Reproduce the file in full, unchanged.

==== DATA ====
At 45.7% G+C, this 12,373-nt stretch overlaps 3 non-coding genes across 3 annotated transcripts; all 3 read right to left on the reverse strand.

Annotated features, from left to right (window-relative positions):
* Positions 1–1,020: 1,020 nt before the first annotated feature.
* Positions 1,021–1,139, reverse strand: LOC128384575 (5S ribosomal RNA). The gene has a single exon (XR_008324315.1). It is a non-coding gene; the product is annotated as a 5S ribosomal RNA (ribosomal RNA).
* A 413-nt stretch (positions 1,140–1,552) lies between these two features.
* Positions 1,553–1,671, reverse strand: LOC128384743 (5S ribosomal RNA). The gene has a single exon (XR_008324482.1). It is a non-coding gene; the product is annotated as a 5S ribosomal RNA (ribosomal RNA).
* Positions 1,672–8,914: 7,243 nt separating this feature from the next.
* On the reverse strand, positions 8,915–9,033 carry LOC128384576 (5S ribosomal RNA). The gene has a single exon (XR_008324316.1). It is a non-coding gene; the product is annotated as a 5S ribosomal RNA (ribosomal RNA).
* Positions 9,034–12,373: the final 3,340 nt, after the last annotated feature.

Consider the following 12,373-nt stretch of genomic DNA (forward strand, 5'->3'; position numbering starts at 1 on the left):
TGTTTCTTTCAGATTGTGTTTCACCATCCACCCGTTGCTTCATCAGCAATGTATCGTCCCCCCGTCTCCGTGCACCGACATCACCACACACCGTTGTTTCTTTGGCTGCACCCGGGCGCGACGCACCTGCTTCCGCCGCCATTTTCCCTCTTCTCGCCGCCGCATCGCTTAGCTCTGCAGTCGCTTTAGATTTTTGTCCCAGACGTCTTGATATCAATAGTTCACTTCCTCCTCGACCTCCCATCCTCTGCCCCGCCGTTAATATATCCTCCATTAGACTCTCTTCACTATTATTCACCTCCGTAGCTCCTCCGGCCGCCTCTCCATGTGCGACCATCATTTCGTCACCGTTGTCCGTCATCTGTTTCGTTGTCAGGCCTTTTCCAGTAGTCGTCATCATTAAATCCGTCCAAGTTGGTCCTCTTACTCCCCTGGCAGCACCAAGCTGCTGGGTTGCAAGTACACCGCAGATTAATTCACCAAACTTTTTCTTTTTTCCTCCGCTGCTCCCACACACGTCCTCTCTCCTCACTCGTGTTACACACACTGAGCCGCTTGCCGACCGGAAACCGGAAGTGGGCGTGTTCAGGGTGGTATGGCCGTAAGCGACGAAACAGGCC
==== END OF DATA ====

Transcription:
At 45.7% G+C, this 12,373-nt stretch overlaps 3 non-coding genes across 3 annotated transcripts; all 3 read right to left on the reverse strand.

Annotated features, from left to right (window-relative positions):
* Positions 1–1,020: 1,020 nt before the first annotated feature.
* Positions 1,021–1,139, reverse strand: LOC128384575 (5S ribosomal RNA). The gene has a single exon (XR_008324315.1). It is a non-coding gene; the product is annotated as a 5S ribosomal RNA (ribosomal RNA).
* A 413-nt stretch (positions 1,140–1,552) lies between these two features.
* Positions 1,553–1,671, reverse strand: LOC128384743 (5S ribosomal RNA). The gene has a single exon (XR_008324482.1). It is a non-coding gene; the product is annotated as a 5S ribosomal RNA (ribosomal RNA).
* Positions 1,672–8,914: 7,243 nt separating this feature from the next.
* On the reverse strand, positions 8,915–9,033 carry LOC128384576 (5S ribosomal RNA). The gene has a single exon (XR_008324316.1). It is a non-coding gene; the product is annotated as a 5S ribosomal RNA (ribosomal RNA).
* Positions 9,034–12,373: the final 3,340 nt, after the last annotated feature.

Consider the following 12,373-nt stretch of genomic DNA (forward strand, 5'->3'; position numbering starts at 1 on the left):
TGTTTCTTTCAGATTGTGTTTCACCATCCACCCGTTGCTTCATCAGCAATGTATCGTCCCCCCGTCTCCGTGCACCGACATCACCACACACCGTTGTTTCTTTGGCTGCACCCGGGCGCGACGCACCTGCTTCCGCCGCCATTTTCCCTCTTCTCGCCGCCGCATCGCTTAGCTCTGCAGTCGCTTTAGATTTTTGTCCCAGACGTCTTGATATCAATAGTTCACTTCCTCCTCGACCTCCCATCCTCTGCCCCGCCGTTAATATATCCTCCATTAGACTCTCTTCACTATTATTCACCTCCGTAGCTCCTCCGGCCGCCTCTCCATGTGCGACCATCATTTCGTCACCGTTGTCCGTCATCTGTTTCGTTGTCAGGCCTTTTCCAGTAGTCGTCATCATTAAATCCGTCCAAGTTGGTCCTCTTACTCCCCTGGCAGCACCAAGCTGCTGGGTTGCAAGTACACCGCAGATTAATTCACCAAACTTTTTCTTTTTTCCTCCGCTGCTCCCACACACGTCCTCTCTCCTCACTCGTGTTACACACACTGAGCCGCTTGCCGACCGGAAACCGGAAGTGGGCGTGTTCAGGGTGGTATGGCCGTAAGCGACGAAACAGGCC